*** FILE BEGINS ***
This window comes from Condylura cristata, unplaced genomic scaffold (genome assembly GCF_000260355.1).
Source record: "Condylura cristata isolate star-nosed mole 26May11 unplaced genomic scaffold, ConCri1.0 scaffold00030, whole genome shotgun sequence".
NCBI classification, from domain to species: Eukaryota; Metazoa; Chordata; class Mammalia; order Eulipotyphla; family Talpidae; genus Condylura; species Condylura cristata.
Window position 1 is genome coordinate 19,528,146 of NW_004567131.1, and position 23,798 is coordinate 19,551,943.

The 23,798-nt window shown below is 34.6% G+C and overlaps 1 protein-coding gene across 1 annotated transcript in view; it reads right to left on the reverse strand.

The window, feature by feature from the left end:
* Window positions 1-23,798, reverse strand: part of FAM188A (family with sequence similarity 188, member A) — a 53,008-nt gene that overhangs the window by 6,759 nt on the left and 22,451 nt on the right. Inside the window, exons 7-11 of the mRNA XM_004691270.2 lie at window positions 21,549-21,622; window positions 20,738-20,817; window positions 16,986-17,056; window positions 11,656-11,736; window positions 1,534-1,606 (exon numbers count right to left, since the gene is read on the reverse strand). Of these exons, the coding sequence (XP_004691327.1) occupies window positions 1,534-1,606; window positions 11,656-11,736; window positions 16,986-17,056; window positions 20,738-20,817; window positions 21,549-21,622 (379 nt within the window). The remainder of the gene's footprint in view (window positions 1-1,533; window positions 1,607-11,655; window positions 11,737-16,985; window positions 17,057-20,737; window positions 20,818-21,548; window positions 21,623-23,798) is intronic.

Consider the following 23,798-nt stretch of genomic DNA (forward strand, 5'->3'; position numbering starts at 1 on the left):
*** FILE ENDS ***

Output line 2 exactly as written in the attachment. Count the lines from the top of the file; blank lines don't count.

Source record: "Condylura cristata isolate star-nosed mole 26May11 unplaced genomic scaffold, ConCri1.0 scaffold00030, whole genome shotgun sequence".